When we started this work, members of the congregation were invited to share their time and talent by participating in the drafting of the processes and procedures that guide us. We drew upon the skills and talents not only of members of the parish but also our neighbors. At St. Augustine’s, when we speak of personnel, we include the past, current, and future volunteers who keep our many programs, ministries, and leadership committees running smoothly.

Developing the Big 6 allowed us to create sound financial principles and procedures, an essential part of this work. Again, we drew upon the skills and talents of our members to help us think about and set up best practices related to budgeting, investing, fundraising, starting an endowment, and securing grants, as well as establishing sound bookkeeping procedures and setting up committees to oversee work in these areas.

St. Augustine’s Today

Today, St. Augustine’s serves as a model for strong lay+clergy leadership teams. We continue to be organized by our three areas of focus, with our priest overseeing spirituality and formation, the vestry and a warden, mission and ministry, and another warden, management and finance. Within each of these areas are a variety of committees or, working groups, the leaders of which meet monthly with the priest and the vestry in our parish council.

We have a strong culture of transparency, encouraging all of our parish council leaders to share as much information as they can in their varied ministries and with the congregation to ensure ongoing communication. Recognizing that our strength continues to be in our members – new and continuing – our current leaders are empowered to become ambassadors who invite others to participate. Ongoing training helps our members and our neighbors become familiar with our mission, organizations, and programs.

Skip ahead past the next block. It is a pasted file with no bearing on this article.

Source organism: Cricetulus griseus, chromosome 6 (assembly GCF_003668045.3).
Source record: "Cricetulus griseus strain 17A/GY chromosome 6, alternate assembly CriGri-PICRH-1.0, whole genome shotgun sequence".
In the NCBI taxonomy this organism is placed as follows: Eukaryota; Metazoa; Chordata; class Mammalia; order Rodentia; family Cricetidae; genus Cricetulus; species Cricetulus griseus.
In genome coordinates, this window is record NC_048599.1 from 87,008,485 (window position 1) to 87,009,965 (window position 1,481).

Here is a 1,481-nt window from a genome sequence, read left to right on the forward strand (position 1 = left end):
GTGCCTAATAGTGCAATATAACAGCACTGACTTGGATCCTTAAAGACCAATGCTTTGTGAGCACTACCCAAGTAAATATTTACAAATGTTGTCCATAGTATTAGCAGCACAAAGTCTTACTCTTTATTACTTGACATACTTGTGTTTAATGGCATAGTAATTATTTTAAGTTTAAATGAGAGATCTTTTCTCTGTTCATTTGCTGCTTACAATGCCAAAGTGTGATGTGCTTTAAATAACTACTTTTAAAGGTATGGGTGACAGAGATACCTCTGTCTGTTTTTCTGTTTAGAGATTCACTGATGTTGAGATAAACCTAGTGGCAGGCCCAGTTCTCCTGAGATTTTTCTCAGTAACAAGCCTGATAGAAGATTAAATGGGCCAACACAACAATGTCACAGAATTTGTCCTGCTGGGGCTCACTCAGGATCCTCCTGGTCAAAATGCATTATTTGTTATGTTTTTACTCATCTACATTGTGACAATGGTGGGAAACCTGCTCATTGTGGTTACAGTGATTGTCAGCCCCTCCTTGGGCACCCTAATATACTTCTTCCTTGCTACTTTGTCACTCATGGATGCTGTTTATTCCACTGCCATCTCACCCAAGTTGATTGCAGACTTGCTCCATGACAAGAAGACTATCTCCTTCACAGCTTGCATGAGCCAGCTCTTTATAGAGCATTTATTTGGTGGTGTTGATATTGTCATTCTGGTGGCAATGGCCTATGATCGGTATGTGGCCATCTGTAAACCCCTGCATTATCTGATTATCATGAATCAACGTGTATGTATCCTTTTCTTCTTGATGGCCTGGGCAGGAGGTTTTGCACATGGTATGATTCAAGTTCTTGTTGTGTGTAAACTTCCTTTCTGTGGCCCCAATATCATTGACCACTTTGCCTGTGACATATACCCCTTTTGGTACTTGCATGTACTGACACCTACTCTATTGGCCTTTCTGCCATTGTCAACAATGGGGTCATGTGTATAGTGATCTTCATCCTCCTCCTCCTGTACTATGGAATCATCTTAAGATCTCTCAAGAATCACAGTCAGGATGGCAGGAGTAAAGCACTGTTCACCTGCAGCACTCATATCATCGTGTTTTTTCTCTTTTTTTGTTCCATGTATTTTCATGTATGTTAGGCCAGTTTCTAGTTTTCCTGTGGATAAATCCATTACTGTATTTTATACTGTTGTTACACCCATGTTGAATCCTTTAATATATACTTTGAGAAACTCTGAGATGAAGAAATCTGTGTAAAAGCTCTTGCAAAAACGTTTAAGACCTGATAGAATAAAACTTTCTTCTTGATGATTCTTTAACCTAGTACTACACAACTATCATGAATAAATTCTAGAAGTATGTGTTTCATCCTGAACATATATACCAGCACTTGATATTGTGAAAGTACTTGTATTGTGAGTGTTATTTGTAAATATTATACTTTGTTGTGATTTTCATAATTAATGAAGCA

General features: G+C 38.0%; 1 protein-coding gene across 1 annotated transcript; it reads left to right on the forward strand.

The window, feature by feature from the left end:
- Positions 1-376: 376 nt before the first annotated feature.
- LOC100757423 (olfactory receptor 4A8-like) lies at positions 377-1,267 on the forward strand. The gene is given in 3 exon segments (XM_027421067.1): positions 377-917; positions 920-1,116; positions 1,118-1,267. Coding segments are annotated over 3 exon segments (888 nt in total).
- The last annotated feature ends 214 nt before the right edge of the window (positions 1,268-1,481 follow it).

Keeping our focus on our three organizing principles of spirituality and formation, ministry and mission, and management and finance, St. Augustine’s has been successful in both growing in membership and achieving financial viability. In 2003, the church was returned to full parish status. The then-debt has been repaid. The church and its adjunct buildings have been restored.

St. Augustine’s is ever evolving as we continue to grow in God’s grace. We are proud of our progress and will continue to intentionally persevere and live out our mission.

And today, on any given Sunday, the church is filled with worshippers who then go out into the world – and the community - to “love and serve the Lord.” Birdie Blake-Reid is a lifelong member of St. Augustine’s Episcopal Church in Brooklyn, NY. She has served as a member of the bishop’s committee, warden, chairperson of the vestry bylaws and nominating/election committees, president of the Episcopal Church Women, and superintendent of Sunday school. She is a retired educator, and launched the first 24-hour day care center as executive director of DAWN Child Development Center.


This article is part of the March 2014 Vestry Papers issue on Building Strong Teams